[cairo] Spot colors (and CMYK)

Russell Shaw rjshaw at netspace.net.au
Thu Feb 18 17:22:05 PST 2010

Bill Spitzak wrote:
> Russell Shaw wrote:

>> Storing negative values in sRGB is clearly a nonsense hack (square roots
>> and all that).
> True, and this is the biggest problem with saying "unclamped sRGB". 
> Microsoft with their scRGB definition have said that the conversion of 
> values greater than one follow the gamma curve, and negative numbers are 
> encoded as -f(-x). From previous experience with Microsoft standards I 
> am sure they thought about this for about 10 seconds, but unless we can 
> find a persuasive argument for different math I think using Microsoft's 
> definition is now the safest.
> It is also certainly true that composites are useless for these 
> out-of-gamut colors. Conversion to linear is needed before compositing 
> math. This is exactly what Nuke does. However I can warn you that there 
> are serious consequences that are going to hit a library used for vector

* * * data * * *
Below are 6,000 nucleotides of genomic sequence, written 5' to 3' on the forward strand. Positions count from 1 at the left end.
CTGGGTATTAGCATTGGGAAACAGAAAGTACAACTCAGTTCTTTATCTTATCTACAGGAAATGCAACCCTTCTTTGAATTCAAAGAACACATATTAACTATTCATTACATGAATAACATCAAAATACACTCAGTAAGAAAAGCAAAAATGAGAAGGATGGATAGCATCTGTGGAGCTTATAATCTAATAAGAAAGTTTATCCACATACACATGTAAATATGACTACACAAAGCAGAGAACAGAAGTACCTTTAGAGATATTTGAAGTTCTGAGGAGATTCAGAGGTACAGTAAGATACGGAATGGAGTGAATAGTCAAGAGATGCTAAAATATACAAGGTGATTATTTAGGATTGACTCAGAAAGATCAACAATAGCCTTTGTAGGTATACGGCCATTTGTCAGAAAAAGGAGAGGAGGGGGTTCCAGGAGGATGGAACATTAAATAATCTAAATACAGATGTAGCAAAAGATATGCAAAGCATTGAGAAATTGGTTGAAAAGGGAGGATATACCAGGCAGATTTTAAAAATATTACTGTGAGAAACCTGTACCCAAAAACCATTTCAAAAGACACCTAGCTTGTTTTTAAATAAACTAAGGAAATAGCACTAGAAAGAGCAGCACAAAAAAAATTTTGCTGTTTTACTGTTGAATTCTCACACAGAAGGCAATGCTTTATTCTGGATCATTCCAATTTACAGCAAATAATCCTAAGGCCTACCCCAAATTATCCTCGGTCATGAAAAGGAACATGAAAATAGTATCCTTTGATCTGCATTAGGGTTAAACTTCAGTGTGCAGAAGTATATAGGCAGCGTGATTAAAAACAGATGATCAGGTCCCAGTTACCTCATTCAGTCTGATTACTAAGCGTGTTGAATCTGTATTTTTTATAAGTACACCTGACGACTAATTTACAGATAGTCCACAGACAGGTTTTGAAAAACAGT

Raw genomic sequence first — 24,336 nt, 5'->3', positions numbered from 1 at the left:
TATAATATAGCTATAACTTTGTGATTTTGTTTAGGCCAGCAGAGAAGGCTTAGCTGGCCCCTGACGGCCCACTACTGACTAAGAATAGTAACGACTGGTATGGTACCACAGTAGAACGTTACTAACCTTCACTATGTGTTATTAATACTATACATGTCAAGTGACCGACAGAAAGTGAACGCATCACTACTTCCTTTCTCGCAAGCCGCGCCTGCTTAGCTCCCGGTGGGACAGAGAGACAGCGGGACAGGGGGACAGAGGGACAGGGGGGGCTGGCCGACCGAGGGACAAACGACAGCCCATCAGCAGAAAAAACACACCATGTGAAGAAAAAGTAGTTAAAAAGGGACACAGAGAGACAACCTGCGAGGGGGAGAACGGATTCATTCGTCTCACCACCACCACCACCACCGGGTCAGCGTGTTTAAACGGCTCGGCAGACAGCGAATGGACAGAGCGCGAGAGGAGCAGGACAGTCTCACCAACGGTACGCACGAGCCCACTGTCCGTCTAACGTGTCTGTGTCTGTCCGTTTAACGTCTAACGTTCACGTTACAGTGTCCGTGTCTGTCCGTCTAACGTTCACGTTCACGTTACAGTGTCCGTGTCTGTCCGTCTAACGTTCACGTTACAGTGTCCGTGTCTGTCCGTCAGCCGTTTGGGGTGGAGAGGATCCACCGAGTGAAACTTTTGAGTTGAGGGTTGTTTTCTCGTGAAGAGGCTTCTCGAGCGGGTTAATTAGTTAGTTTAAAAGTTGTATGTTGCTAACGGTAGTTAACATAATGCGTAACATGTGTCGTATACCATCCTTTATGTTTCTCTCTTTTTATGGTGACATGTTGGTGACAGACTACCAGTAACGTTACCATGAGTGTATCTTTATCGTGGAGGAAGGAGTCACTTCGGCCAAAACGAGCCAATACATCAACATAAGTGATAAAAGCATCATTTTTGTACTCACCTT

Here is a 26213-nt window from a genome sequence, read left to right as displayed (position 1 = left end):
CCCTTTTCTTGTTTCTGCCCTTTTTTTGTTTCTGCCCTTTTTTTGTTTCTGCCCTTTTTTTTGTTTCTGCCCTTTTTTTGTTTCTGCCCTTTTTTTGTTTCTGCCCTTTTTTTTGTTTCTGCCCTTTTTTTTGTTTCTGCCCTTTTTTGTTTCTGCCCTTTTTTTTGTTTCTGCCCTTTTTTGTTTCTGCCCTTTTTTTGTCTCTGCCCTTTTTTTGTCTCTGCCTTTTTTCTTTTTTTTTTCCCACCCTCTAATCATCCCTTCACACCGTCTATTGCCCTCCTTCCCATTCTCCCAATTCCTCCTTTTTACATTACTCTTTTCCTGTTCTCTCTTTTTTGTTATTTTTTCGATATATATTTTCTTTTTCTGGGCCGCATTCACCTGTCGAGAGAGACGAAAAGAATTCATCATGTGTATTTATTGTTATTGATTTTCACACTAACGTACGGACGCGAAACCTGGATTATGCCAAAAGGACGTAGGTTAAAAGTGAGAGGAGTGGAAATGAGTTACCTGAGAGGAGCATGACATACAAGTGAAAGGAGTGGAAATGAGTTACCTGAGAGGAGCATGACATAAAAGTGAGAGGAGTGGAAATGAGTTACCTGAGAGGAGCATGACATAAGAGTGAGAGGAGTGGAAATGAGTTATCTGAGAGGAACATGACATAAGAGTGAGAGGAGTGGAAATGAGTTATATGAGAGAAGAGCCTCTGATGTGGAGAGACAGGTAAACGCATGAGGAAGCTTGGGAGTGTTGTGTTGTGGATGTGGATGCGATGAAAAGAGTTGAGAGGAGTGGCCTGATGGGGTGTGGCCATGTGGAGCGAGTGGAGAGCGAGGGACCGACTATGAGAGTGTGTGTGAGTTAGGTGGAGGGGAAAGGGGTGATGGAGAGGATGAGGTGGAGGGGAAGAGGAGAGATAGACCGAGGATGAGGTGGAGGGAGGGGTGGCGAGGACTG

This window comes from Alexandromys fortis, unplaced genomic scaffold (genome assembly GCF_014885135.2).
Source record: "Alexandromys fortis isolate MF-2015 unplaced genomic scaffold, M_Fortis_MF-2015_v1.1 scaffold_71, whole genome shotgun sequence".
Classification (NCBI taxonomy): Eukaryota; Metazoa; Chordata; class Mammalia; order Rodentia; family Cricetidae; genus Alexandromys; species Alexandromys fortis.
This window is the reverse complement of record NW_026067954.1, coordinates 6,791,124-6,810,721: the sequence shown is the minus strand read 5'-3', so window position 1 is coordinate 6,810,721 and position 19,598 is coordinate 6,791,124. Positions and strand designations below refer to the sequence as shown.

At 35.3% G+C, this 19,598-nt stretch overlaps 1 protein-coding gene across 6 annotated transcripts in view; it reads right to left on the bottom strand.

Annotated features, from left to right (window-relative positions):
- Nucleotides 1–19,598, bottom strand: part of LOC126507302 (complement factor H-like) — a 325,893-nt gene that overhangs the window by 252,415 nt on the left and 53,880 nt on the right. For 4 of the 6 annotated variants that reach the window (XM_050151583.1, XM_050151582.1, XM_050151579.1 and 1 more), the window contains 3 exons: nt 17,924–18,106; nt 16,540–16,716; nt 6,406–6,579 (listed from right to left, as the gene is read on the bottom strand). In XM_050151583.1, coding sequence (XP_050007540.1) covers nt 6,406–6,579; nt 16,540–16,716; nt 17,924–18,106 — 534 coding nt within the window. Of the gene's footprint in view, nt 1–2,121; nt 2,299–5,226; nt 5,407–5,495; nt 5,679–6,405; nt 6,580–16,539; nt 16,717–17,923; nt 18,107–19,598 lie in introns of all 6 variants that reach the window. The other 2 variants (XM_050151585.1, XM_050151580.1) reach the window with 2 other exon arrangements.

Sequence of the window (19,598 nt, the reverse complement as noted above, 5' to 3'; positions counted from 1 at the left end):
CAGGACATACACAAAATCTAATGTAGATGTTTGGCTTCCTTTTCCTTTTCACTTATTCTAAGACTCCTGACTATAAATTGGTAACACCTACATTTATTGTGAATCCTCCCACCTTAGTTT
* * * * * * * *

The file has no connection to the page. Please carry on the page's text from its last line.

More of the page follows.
> graphics like Cairo much worse than they hit Nuke. The problem is that 
> an awful lot of compositing relies on the "perceptually uniform" math 
> being done, the most obvious is the result of drawing the same-thickness 
> lines (or letters) in black or white on the opposite background. If the 
> antialiasing is done "correctly" in linear space, the user thinks the 
> white lines are far thinner or fainter than the black ones. But wrong 
> antialiasing done in sRGB looks "correct". Also users do not expect 
> their carefully painted partially-transparent overlay from Photoshop 
> will produce visible artifacts when composited.
> I do not have a solution to these problems. I wish I did. Linearizing 
> only outside the 0-1 range kind of works but the discontinuous slope at 
> 0 and 1 produced artifacts.

Discarding mathematical linearity for the sake of "perceptually uniform"
is a high price to pay.

If the most common case is for light letters on a dark background,
i'd hint the font renderer to change its rendering. For other cases
such as thin lines in a drawing program, users should just accept
the result as a fact of nature much like objects under flourescent
light look different than in sunlight.

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